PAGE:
Costs and class counsel fees shape the commencement, prosecution and settlement of class proceedings.
Studies reveal that 50 to 70% of M&A transactions ultimately fail to realize expected synergies and, in fact, many actually dilute shareholder value.
Millions of Americans rely on implantable medical devices to stay alive. These battery-operated devices communicate through wireless transmissions — and can be hacked like any other wireless device.
Since the Supreme Court struck down an almost century-old rule of per se antitrust liability in Leegin Creative Leather Prods., Inc. v. PSKS, Inc., 551 U.S. 877 (2007),* defense lawyers have tried to parlay a single sentence from Leegin into a per-se killer robot.
The blatant attacks on free speech seen recently on college campuses pose a special challenge to Democrats and liberals.
The terrorist attacks in Paris on November 13th have heightened Americans’ concern over security as President Obama has pledged to admit 10,000 Syrian refugees fleeing that troubled, violent, and oppressive land.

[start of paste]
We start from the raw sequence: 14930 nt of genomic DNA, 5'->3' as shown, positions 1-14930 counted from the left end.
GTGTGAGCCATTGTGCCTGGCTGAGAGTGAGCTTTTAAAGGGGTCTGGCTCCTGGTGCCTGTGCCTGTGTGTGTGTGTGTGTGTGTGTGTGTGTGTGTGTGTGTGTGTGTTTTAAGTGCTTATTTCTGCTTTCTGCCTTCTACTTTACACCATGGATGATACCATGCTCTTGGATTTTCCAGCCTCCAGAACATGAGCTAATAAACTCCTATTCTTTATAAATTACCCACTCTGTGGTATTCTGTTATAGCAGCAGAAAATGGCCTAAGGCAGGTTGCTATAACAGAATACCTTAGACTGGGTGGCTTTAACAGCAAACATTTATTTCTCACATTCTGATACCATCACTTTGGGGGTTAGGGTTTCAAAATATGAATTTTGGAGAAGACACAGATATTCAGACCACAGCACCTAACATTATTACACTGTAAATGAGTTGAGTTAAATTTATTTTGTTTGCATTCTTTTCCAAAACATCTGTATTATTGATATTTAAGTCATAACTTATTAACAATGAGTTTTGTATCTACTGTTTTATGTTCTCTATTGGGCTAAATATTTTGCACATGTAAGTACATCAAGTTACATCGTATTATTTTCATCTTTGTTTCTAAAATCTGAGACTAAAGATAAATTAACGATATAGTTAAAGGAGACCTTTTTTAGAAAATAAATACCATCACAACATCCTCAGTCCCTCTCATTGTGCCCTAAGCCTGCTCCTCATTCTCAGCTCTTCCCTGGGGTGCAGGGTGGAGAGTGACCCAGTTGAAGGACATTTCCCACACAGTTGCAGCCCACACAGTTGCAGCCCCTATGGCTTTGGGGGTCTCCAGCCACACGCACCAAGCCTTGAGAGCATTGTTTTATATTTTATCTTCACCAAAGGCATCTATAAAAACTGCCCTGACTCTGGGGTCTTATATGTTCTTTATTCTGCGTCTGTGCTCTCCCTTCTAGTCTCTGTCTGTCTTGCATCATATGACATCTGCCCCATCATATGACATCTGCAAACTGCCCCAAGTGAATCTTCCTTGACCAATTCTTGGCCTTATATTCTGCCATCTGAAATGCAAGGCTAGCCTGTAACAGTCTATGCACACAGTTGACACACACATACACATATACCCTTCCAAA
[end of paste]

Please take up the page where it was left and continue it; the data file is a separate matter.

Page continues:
As the nation looks forward to giving thanks with family and friends, the Office of Government Ethics (OGE) will be proposing revisions to regulations that specify when employees of the federal executive branch must say, “No, thanks.”
Over the last two years, I have been speaking locally and around the country about affordable housing.
On November 24, 2015, the U.S. Court of Appeals for the Third Circuit (which hears appeals from federal district courts in Delaware, New Jersey, and Pennsylvania) issued a precedential opinion addressing when and whether an employer must pay an employee for meal periods.
CISA had just passed out of the public’s eye during the first half of November. But in light of the terrorist attacks on Paris, encryption—and how much—has taken center stage in U.S. politics.